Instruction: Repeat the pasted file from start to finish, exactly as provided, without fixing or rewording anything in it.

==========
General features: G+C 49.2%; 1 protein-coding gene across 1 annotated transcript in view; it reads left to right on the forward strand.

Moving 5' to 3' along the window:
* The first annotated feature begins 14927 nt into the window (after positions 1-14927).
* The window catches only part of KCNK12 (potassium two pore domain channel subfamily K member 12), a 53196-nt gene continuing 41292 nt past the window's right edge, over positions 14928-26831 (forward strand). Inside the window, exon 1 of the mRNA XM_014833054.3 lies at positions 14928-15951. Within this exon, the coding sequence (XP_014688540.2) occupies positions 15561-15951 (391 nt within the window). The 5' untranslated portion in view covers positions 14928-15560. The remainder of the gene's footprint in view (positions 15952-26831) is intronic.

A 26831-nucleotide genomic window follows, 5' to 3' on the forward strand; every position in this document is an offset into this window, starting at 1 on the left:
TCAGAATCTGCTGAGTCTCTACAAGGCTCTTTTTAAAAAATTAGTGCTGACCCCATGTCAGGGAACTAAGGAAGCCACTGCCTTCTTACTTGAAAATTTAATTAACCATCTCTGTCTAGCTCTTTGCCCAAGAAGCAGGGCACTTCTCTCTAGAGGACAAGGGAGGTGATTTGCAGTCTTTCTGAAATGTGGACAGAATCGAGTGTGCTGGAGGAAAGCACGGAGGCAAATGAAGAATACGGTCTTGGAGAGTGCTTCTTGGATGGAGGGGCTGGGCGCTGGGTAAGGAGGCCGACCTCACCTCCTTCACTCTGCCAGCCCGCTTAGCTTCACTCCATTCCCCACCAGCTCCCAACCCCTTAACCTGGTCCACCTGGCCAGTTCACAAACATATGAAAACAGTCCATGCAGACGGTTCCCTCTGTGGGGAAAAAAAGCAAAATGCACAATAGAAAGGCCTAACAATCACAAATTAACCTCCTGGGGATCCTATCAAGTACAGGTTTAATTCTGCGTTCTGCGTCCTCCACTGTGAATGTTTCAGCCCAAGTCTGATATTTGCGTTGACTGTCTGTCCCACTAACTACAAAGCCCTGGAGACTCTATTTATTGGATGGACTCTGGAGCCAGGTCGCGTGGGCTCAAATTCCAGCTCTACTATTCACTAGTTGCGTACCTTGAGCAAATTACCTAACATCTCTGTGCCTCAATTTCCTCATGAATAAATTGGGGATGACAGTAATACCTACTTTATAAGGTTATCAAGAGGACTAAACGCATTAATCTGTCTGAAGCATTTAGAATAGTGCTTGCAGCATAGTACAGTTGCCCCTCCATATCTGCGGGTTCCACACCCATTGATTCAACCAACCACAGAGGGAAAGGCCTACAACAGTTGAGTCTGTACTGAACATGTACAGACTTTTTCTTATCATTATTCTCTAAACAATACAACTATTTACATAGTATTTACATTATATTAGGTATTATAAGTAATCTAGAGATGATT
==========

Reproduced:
General features: G+C 49.2%; 1 protein-coding gene across 1 annotated transcript in view; it reads left to right on the forward strand.

Moving 5' to 3' along the window:
* The first annotated feature begins 14927 nt into the window (after positions 1-14927).
* The window catches only part of KCNK12 (potassium two pore domain channel subfamily K member 12), a 53196-nt gene continuing 41292 nt past the window's right edge, over positions 14928-26831 (forward strand). Inside the window, exon 1 of the mRNA XM_014833054.3 lies at positions 14928-15951. Within this exon, the coding sequence (XP_014688540.2) occupies positions 15561-15951 (391 nt within the window). The 5' untranslated portion in view covers positions 14928-15560. The remainder of the gene's footprint in view (positions 15952-26831) is intronic.

A 26831-nucleotide genomic window follows, 5' to 3' on the forward strand; every position in this document is an offset into this window, starting at 1 on the left:
TCAGAATCTGCTGAGTCTCTACAAGGCTCTTTTTAAAAAATTAGTGCTGACCCCATGTCAGGGAACTAAGGAAGCCACTGCCTTCTTACTTGAAAATTTAATTAACCATCTCTGTCTAGCTCTTTGCCCAAGAAGCAGGGCACTTCTCTCTAGAGGACAAGGGAGGTGATTTGCAGTCTTTCTGAAATGTGGACAGAATCGAGTGTGCTGGAGGAAAGCACGGAGGCAAATGAAGAATACGGTCTTGGAGAGTGCTTCTTGGATGGAGGGGCTGGGCGCTGGGTAAGGAGGCCGACCTCACCTCCTTCACTCTGCCAGCCCGCTTAGCTTCACTCCATTCCCCACCAGCTCCCAACCCCTTAACCTGGTCCACCTGGCCAGTTCACAAACATATGAAAACAGTCCATGCAGACGGTTCCCTCTGTGGGGAAAAAAAGCAAAATGCACAATAGAAAGGCCTAACAATCACAAATTAACCTCCTGGGGATCCTATCAAGTACAGGTTTAATTCTGCGTTCTGCGTCCTCCACTGTGAATGTTTCAGCCCAAGTCTGATATTTGCGTTGACTGTCTGTCCCACTAACTACAAAGCCCTGGAGACTCTATTTATTGGATGGACTCTGGAGCCAGGTCGCGTGGGCTCAAATTCCAGCTCTACTATTCACTAGTTGCGTACCTTGAGCAAATTACCTAACATCTCTGTGCCTCAATTTCCTCATGAATAAATTGGGGATGACAGTAATACCTACTTTATAAGGTTATCAAGAGGACTAAACGCATTAATCTGTCTGAAGCATTTAGAATAGTGCTTGCAGCATAGTACAGTTGCCCCTCCATATCTGCGGGTTCCACACCCATTGATTCAACCAACCACAGAGGGAAAGGCCTACAACAGTTGAGTCTGTACTGAACATGTACAGACTTTTTCTTATCATTATTCTCTAAACAATACAACTATTTACATAGTATTTACATTATATTAGGTATTATAAGTAATCTAGAGATGATT